Stage 1:

The fastest way to deal with the opening text is to hold one button for two frames, another button for the next two frames, the first button for two frames, etc.

The first fight has a demonstration of z-axis positioning. I move up (towards the background) as far as I can while still being able to hit the lower enemy. This means that when the first enemy is dead, I'm as close as possible to the next one. There's many instances of z-axis positioning in this game--it's an important tactic that saves frames in many fights.

The first pair is fairly spread out but the second pair is close enough together that they can quickly be tricked into standing close enough together so that I can kill both at once.

Thieves hold a fixed number of magic jars and once you hit them enough times, they run around like a maniac until they run off the screen. If you can hit them while they are offscreen or if your last attack knocks them offscreen, the thieves disappear without running around like a maniac. Shoving thieves offscreen is another important tactic that gets used frequently.

Basic enemies are extremely likely to head towards an unmounted animal, which makes them very predictable targets. You can see this behavior occur in the middle and the end of this stage.

Stage 2:

The first two enemies can be convinced to jump off the cliff. The next two can't but will go over the cliff with a little "persuasion".

Rejected Olympic Sports, #735: Dragon Vaulting.

I dodge the pots on purpose--the level 4 spell is enough for the end of the level and picking up any more pots forces me to waste frames by using a spell with a longer animation. I have to slow down my attacks on the thief to make sure I don't get hit by a stray pot but, since the stage can't continue until every last villager has run off screen and I knock the thief off screen before that happens, I don't lose any frames.

You can see the tail of a red dragon at the very end of the stage and this is the only red dragon in the entire game. Bit of a shame--the red dragon throws fireballs--and that's the only projectile weapon that the player can use in the entire game. However, it's much faster to use Spell Level 4 and end the stage than to use the red dragon, so the red dragon doesn't even get a chance to step onto the screen.

Stage 3

I use two basic attacks against the giant hammermen before hitting them with a back attack and two downward thrusts. This is to make sure they die after the second downward thrust--if I only use one basic attack, they will have one hit point each left after the second downward thrust connects.

I also make sure to knock the giant hammermen onto the raised platform. Since it takes less time to fall onto a raised platform, the giant hammermen stand up just a few frames sooner and can be killed a few frames sooner.

I use a level 5 spell here and two downward thrusts to finish off the boss. If I use a level 4 spell, the boss requires three downward thrust attacks instead of two and that extra attack wastes all of the time saved by using the faster spell and a few more frames, too. The slower level 6 spell is just a waste of frames--the extra damage is negligible and the boss still takes two powerful attacks before dying.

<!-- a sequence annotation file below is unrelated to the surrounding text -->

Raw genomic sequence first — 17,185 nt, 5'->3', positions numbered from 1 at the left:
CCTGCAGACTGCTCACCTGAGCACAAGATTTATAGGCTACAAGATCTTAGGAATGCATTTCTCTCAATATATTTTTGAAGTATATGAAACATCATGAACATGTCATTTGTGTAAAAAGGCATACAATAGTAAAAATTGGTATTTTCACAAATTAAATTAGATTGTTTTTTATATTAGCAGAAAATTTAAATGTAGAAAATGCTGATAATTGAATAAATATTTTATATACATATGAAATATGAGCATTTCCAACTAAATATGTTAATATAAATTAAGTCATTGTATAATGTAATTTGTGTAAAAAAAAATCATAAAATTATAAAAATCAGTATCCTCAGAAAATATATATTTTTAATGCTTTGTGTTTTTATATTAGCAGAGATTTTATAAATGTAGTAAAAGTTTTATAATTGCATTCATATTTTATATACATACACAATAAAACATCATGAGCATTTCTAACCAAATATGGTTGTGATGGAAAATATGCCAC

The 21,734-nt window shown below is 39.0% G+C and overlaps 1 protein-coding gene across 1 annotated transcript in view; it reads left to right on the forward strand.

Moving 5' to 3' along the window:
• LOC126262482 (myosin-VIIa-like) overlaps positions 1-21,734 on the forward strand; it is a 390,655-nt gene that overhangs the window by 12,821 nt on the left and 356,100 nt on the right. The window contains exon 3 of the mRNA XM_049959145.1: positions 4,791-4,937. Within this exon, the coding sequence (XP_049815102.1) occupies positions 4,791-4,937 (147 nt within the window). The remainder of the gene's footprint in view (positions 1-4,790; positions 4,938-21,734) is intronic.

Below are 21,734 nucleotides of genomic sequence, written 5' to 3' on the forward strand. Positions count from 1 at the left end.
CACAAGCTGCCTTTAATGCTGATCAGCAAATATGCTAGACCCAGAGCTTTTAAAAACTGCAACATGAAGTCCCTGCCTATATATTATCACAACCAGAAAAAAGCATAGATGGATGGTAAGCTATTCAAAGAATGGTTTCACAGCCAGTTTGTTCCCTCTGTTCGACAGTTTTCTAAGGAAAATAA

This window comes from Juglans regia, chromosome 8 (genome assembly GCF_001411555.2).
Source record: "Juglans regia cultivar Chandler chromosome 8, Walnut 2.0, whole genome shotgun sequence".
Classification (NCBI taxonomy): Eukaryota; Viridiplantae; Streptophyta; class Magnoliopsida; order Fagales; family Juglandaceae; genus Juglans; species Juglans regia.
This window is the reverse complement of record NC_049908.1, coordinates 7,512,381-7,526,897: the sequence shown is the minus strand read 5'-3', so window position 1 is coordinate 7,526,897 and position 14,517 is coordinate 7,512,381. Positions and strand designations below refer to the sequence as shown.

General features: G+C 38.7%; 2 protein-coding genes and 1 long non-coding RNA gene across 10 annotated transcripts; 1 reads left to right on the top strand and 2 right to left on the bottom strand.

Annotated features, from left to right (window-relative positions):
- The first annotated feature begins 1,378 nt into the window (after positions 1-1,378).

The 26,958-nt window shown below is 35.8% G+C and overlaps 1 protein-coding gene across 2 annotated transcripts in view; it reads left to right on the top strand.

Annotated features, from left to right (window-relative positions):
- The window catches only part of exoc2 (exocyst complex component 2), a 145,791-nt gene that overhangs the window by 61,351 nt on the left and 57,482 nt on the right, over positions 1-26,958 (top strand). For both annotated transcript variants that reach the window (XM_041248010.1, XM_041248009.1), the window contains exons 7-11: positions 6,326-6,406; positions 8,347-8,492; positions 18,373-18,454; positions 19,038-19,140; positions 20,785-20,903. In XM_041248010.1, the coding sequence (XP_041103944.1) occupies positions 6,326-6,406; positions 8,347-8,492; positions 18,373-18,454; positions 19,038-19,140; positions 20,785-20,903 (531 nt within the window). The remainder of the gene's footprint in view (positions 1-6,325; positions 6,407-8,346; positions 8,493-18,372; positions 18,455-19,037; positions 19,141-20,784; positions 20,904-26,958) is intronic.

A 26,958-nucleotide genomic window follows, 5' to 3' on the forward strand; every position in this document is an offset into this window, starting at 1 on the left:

Stage 4:

The previously published movies used a fancy trick to make the first three foes jump off the raised platforms. Pure violence is much faster here. I don't want to knock the first enemy offscreen with the downward thrust but I don't have much of a choice. The enemy AI loves to be on higher ground and if I send the first enemy rightwards, he'll land near the raised platforms. If he lands there, he'll waste time dancing on the raised platforms instead of rushing back into the fight.

I use a combo-into-a-downward-thrust on the third skeleton. It's important to knock the skeleton to the right and not the left. If the skeleton gets knocked leftwards, it lands on a lower platform. The dying animation cannot start until the skeleton hits the ground so sending a dead foe to a lower platform wastes frames.

Frame 4:21:08--I'm not going to spoil this one with a full description. I just happen to like this move a lot. I get in both a damaging attack and a chance to position a foe for a later two-enemies-with-one-strike attack.

Stage 5

I found a faster way to get rid of the three skeletons by dying. This method is (if I recall correctly) four frames slower, doesn't involve dying and is...oh, I don't want to spoil this one, either. I think this technique is more impressive than dying.

I use the dragon! All of you "You have to ride the animals!" people can stop complaining now. :)

Stage 6

Pretty straightfoward violence.

I use level 6 magic here--the level won't end until Death=adder and both skeletons are dead and only the level 6 spell is powerful enough to damage Death=adder and kill both skeletons. Not having to finish off both skeletons saves quite a bit of time so I can easily justify the slower level 6 animation this time.

I can't hurt Death=adder when he's on the stairs so I can pick up two potions after the spell without wasting frames.

Stage 7

I run rightwards/leftwards/rightwards just before the thieves arrive to luck-manipulate the left thief into stepping onto the bridge. Otherwise, he stays on the left platform and I have to waste time chasing him.

I waste time fighting the skeletons in the statue room--there's no way to make the statues come to life any sooner.

Stage 8

The boss can be killed with 6 downward thrusts and one blast of level 6 magic. By doing the downward thrusts first and the magic attack last, I can stop the recording before the magic animation starts. This saves a few seconds. It also causes a minor graphical glitch--the axe is supposed to end up hitting Death Bringer in the chest. Instead, it misses by a few pixels and get embedded into thin air.

Truncated: Looks very well played, no obvious improvements. Accepting this submission.

Phil: Encoding...